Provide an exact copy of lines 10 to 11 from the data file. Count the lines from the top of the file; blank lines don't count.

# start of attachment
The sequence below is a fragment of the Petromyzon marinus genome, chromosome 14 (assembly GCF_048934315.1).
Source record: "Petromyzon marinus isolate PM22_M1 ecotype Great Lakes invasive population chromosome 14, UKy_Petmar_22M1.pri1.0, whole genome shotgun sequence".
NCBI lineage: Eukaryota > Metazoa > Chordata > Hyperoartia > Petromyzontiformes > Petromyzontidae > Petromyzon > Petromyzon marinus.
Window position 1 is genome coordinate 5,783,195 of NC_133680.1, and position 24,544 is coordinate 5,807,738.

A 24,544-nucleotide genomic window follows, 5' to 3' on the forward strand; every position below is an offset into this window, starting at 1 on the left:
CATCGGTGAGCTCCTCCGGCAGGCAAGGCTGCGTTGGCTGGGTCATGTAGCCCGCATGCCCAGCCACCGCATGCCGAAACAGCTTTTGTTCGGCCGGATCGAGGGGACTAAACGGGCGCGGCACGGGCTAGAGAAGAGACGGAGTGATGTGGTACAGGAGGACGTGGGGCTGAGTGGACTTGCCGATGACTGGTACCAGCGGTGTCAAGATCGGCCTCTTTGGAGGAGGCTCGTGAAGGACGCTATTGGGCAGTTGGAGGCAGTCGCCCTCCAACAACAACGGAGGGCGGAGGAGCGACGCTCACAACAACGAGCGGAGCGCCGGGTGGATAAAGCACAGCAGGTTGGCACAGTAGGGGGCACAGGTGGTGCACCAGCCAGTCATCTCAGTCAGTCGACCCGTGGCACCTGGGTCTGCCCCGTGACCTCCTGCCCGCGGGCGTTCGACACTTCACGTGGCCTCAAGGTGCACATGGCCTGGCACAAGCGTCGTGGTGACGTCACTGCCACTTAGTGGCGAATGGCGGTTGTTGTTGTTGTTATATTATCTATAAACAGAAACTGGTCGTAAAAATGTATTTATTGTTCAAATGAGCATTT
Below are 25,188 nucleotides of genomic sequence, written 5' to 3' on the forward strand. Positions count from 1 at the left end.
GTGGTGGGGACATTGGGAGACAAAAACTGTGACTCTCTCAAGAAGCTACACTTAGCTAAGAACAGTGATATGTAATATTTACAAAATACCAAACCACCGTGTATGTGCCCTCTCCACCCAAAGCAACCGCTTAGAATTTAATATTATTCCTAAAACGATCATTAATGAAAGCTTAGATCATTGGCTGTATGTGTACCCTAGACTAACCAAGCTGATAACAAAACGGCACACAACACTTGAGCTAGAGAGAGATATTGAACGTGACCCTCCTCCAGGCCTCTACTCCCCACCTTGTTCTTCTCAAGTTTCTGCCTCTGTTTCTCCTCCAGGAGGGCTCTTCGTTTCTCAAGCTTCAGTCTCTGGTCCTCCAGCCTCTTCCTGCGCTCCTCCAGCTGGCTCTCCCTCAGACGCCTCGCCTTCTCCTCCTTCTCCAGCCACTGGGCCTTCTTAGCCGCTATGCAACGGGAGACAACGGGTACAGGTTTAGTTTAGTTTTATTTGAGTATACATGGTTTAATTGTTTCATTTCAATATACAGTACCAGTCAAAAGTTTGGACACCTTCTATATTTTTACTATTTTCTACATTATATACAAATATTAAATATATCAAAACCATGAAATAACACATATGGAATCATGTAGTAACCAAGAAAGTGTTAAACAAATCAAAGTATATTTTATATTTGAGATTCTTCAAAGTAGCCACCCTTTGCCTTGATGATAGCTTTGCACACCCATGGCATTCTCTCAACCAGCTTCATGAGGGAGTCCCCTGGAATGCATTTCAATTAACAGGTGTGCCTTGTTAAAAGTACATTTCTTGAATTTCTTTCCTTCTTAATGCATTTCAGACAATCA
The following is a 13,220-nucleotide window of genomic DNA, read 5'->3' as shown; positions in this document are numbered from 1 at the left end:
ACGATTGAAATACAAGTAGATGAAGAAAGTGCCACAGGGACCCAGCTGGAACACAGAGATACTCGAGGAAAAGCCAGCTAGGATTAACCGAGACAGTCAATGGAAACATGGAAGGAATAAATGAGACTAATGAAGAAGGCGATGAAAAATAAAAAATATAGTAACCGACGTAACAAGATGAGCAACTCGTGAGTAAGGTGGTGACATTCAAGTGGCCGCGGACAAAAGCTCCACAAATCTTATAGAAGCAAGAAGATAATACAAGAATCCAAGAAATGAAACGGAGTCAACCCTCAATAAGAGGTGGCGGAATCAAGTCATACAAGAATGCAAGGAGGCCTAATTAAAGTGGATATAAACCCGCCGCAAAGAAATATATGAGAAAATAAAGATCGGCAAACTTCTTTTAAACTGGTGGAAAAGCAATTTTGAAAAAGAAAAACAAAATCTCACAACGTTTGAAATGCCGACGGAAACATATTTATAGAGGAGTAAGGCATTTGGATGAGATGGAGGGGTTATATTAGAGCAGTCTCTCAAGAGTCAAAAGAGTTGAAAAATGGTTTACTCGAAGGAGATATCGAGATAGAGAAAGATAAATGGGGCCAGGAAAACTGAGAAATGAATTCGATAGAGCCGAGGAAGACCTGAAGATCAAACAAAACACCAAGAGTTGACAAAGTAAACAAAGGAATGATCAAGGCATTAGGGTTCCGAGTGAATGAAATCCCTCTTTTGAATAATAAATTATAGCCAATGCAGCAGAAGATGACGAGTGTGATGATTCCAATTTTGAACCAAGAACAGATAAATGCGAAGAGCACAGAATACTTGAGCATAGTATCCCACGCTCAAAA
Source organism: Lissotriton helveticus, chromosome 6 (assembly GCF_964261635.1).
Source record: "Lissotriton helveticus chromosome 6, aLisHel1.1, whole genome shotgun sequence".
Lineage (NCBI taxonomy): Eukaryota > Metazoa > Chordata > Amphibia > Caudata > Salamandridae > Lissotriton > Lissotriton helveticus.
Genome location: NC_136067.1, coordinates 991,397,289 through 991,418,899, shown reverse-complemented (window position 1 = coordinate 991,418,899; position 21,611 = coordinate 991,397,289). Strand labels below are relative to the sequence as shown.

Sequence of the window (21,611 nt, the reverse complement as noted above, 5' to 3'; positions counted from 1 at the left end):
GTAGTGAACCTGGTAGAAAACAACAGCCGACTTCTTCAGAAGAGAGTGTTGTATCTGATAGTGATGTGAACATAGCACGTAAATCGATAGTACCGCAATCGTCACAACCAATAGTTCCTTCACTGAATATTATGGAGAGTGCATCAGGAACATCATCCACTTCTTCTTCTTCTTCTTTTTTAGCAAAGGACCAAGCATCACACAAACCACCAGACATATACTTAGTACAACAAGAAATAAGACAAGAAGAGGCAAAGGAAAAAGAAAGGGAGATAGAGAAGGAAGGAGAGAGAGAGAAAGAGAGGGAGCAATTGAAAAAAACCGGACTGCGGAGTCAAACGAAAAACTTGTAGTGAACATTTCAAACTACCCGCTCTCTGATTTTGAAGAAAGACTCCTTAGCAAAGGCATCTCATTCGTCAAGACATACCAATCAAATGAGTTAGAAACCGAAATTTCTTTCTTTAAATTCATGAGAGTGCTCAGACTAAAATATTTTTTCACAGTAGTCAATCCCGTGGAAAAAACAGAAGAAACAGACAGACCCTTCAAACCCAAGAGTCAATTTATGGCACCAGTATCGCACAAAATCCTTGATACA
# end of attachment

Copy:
ACGATTGAAATACAAGTAGATGAAGAAAGTGCCACAGGGACCCAGCTGGAACACAGAGATACTCGAGGAAAAGCCAGCTAGGATTAACCGAGACAGTCAATGGAAACATGGAAGGAATAAATGAGACTAATGAAGAAGGCGATGAAAAATAAAAAATATAGTAACCGACGTAACAAGATGAGCAACTCGTGAGTAAGGTGGTGACATTCAAGTGGCCGCGGACAAAAGCTCCACAAATCTTATAGAAGCAAGAAGATAATACAAGAATCCAAGAAATGAAACGGAGTCAACCCTCAATAAGAGGTGGCGGAATCAAGTCATACAAGAATGCAAGGAGGCCTAATTAAAGTGGATATAAACCCGCCGCAAAGAAATATATGAGAAAATAAAGATCGGCAAACTTCTTTTAAACTGGTGGAAAAGCAATTTTGAAAAAGAAAAACAAAATCTCACAACGTTTGAAATGCCGACGGAAACATATTTATAGAGGAGTAAGGCATTTGGATGAGATGGAGGGGTTATATTAGAGCAGTCTCTCAAGAGTCAAAAGAGTTGAAAAATGGTTTACTCGAAGGAGATATCGAGATAGAGAAAGATAAATGGGGCCAGGAAAACTGAGAAATGAATTCGATAGAGCCGAGGAAGACCTGAAGATCAAACAAAACACCAAGAGTTGACAAAGTAAACAAAGGAATGATCAAGGCATTAGGGTTCCGAGTGAATGAAATCCCTCTTTTGAATAATAAATTATAGCCAATGCAGCAGAAGATGACGAGTGTGATGATTCCAATTTTGAACCAAGAACAGATAAATGCGAAGAGCACAGAATACTTGAGCATAGTATCCCACGCTCAAAA
Source organism: Lissotriton helveticus, chromosome 6 (assembly GCF_964261635.1).